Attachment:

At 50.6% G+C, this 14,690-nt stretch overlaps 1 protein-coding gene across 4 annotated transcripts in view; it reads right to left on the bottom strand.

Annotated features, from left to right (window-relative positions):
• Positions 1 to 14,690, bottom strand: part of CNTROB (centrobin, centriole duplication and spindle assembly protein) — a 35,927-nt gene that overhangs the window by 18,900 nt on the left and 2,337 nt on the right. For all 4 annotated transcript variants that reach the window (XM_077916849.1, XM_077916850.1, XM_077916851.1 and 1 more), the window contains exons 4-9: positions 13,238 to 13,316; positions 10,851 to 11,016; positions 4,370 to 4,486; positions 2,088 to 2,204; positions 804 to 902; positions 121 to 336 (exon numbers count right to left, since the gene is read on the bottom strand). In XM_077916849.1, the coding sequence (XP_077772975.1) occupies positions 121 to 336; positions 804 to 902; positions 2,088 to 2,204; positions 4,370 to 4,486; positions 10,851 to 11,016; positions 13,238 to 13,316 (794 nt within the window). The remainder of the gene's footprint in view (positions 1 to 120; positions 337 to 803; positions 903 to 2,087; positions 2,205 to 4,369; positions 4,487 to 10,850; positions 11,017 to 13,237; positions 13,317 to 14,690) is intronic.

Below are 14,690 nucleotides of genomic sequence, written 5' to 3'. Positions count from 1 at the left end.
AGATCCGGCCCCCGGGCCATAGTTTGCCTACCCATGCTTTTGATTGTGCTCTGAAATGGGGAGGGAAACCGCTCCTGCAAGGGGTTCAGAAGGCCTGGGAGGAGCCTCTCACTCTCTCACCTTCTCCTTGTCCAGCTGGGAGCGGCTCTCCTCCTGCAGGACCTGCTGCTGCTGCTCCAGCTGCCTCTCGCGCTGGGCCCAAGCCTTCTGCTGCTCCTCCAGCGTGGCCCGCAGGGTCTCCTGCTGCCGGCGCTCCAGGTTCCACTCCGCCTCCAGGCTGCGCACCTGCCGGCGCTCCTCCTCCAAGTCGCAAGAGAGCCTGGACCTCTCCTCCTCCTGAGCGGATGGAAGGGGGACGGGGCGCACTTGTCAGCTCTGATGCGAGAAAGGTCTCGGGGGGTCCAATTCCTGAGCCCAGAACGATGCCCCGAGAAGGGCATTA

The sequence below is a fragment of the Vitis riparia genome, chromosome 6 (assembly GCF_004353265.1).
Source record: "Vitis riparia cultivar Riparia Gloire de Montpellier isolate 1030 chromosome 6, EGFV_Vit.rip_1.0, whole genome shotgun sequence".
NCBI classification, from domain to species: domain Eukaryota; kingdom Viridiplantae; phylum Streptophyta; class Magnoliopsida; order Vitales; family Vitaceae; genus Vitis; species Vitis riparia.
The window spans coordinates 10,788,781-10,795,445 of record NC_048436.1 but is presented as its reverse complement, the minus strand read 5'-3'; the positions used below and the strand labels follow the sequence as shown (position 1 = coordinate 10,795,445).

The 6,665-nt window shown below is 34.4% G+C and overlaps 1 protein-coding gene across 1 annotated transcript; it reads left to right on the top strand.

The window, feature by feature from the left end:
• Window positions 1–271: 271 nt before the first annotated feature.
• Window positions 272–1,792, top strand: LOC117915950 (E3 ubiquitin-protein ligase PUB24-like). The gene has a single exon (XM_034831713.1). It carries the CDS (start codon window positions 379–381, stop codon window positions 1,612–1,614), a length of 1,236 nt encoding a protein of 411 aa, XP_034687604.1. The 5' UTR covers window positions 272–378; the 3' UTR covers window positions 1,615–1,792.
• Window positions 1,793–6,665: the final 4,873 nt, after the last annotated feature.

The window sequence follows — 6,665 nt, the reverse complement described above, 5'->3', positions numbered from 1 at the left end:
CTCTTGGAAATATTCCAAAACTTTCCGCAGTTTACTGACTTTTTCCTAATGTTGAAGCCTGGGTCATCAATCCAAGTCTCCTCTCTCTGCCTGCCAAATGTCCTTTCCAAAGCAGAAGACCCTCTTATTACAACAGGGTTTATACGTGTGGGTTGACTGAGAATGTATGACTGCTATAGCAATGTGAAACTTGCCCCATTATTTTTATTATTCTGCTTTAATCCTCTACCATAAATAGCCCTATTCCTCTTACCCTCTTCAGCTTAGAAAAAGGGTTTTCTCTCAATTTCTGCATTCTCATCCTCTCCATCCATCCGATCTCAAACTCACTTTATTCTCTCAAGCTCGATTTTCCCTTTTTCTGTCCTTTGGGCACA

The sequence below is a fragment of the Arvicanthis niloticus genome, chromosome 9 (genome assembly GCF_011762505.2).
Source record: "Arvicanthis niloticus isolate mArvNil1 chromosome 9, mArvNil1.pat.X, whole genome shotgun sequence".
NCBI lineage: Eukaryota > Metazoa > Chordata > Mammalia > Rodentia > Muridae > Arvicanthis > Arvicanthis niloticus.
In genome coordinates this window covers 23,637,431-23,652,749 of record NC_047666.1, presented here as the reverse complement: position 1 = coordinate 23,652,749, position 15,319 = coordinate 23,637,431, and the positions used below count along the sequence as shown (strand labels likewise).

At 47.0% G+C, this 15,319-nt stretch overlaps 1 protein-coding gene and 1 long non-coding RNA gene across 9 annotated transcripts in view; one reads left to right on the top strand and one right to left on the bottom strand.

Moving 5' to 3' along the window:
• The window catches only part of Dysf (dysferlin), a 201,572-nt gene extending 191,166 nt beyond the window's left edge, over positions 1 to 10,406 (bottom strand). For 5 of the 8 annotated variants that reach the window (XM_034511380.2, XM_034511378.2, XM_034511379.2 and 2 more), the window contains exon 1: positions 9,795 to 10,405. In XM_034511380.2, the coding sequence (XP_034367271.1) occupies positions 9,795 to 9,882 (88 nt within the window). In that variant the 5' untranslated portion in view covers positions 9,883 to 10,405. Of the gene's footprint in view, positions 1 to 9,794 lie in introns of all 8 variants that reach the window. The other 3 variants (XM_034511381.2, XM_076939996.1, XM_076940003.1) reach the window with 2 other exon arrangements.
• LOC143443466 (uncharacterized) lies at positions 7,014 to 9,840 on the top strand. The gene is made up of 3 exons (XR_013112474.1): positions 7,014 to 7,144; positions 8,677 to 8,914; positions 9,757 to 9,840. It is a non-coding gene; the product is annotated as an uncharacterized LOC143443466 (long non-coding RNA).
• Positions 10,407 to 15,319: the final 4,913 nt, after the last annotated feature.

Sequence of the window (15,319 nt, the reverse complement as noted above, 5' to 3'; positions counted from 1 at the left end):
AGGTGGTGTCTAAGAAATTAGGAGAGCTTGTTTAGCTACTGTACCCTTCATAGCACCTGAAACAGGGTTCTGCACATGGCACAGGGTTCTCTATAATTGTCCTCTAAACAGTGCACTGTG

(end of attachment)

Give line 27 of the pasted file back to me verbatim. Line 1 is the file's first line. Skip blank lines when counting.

AGGTGGTGTCTAAGAAATTAGGAGAGCTTGTTTAGCTACTGTACCCTTCATAGCACCTGAAACAGGGTTCTGCACATGGCACAGGGTTCTCTATAATTGTCCTCTAAACAGTGCACTGTG